I have been working on a similar proposal myself, with overflow, interrupts, masking, and delegation. One of the key differences in my proposal is that it unifies each counter's configuration control into a per-counter register, by using mhpmevent*
but with some fields reserved/assigned a meaning.
In your proposal, the control for counter3, for example, is in mcounteren (for interrupt enablement), mcounterovf (for overflow status), mcountermask (for which modes to count), and of course mhpmevent3. In my proposal, all of these would be contained
in the existing per-counter configuration register, mhpmevent*. There is not much of a difference between these proposals, except that in your proposal, programming a counter may require read-modify-write'ing 5 registers (those 4 control plus the counter itself),
whereas in my proposal it requires writing (and not read-modify-write'ing) only two registers. In practice, programming 4 counters would require 20 RMW's (20 csrr's and 20 csrw's and some glue ALU instructions in the general case -- some of those would be
avoidable of course) in your proposal vs. 8 simple writes in mine -- four to set the event config, four to set/clear the counter registers. (I am a big fan of low-overhead perfmon interactions, to reduce the impact on the software-under-test.) With a shadow-CSR
approach, both methods could even be supported on a single implementation, since it is really just a matter of where the bits are stored and how they are accessed, and not one of functionality.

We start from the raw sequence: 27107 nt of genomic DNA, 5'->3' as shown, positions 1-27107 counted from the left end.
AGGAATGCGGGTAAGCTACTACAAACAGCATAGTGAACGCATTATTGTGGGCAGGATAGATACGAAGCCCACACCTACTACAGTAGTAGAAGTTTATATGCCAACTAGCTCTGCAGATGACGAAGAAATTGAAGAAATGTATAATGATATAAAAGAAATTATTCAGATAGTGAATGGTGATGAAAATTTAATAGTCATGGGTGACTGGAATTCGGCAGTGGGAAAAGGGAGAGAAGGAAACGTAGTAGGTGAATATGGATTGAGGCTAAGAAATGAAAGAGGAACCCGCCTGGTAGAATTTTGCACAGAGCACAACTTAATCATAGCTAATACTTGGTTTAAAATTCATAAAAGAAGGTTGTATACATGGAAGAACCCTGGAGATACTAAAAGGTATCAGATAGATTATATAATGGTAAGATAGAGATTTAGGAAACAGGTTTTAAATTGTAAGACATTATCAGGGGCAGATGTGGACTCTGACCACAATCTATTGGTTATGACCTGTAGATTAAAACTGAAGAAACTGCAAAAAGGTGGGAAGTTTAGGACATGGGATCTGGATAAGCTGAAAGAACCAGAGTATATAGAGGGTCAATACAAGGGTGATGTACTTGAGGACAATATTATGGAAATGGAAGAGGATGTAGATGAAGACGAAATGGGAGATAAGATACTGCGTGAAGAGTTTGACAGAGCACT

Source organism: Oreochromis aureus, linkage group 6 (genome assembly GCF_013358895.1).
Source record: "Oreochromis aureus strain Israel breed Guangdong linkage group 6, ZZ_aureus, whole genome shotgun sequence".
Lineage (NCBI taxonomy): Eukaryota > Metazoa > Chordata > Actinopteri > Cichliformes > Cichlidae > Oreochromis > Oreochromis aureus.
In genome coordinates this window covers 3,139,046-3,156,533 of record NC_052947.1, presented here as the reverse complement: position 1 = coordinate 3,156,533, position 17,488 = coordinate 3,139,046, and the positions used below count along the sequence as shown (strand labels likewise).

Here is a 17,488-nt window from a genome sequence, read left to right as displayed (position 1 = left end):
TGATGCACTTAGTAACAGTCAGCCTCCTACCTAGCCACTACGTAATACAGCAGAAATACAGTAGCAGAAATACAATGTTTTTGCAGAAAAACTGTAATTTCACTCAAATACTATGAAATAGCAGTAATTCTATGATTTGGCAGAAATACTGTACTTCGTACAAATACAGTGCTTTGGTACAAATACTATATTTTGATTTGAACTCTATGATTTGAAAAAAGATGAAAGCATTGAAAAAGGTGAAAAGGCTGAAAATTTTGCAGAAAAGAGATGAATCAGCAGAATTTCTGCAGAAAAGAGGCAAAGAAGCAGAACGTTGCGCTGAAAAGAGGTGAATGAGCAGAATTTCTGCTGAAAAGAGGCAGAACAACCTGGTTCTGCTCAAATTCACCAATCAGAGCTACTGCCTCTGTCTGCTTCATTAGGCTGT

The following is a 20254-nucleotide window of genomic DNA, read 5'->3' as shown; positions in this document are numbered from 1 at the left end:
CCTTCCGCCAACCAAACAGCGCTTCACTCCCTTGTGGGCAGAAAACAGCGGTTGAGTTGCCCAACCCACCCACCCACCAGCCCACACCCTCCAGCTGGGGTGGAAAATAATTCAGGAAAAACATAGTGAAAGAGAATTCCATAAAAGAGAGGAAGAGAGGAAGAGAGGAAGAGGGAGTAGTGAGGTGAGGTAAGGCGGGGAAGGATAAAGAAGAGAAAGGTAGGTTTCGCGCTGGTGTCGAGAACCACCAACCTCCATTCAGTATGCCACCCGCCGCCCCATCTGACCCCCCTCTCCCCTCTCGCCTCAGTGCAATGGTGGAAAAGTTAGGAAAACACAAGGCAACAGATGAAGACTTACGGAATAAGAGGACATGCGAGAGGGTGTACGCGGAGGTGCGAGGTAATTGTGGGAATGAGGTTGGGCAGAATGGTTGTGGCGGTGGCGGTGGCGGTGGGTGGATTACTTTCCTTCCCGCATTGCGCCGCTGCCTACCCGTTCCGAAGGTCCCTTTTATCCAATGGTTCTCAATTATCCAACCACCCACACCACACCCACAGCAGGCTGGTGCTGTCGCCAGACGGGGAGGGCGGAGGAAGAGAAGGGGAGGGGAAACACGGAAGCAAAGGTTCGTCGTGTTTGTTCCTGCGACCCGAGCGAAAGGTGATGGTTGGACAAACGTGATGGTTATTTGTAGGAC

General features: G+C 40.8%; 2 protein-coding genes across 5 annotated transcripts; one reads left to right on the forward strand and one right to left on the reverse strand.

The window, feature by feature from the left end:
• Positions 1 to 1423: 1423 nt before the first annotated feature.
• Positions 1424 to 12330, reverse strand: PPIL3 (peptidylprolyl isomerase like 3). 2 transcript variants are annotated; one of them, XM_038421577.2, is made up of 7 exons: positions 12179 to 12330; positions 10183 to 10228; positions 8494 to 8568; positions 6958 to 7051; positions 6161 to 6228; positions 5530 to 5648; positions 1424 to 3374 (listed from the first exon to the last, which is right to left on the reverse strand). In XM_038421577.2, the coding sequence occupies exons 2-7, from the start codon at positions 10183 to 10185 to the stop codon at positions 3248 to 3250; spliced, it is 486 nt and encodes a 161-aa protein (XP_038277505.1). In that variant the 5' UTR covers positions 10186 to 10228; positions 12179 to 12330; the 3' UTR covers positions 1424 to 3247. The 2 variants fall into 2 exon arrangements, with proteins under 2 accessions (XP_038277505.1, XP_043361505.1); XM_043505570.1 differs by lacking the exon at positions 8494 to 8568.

From my count, roughly 8 or so bits would be needed in mhpmevent* to specify interrupt enable, masking mode, et al. These could be allocated from the top bits, allowing 32+ bits for ordinary event specification.
Another potential discussion point is, does overflow happen at 0x7fffffffffffffff -> 0x8000000000000000, or at 0xffffffffffffffff -> 0x0000000000000000? I have a bias towards the former so that even after overflow, the count is wholly contained in an XLEN-wide
register treated as an unsigned number and accessible via a single read, which makes arithmetic convenient, but I know some people prefer to (or are used to?) have the overflow bit as a 33rd or 65th bit in a different register.
Lastly, a feature I have enjoyed using in the past (on another ISA) is the concept of a 'marked' bit in the mstatus register. If one allows masked counting based on whether this bit is set or clear, it allows additional filtering on when to count. For
example, in a system with multiple processes, one set of processes could have the marked bit set, and the remaining processes could keep the marked bit clear. One can then count "total instructions in marked processes" and "total instructions in unmarked processes"
in a single run on two different counters. In complicated systems, this can be enormously helpful. This is of course a bit intrusive in the architecture, as it requires adding a bit to mstatus, but the rest of the kernel just needs to save and restore this
bit on context switches, without knowing its purpose.
As you point out, interrupts and overflows are the key show-stoppers with the current performance monitor architecture, and those are the most important to get added.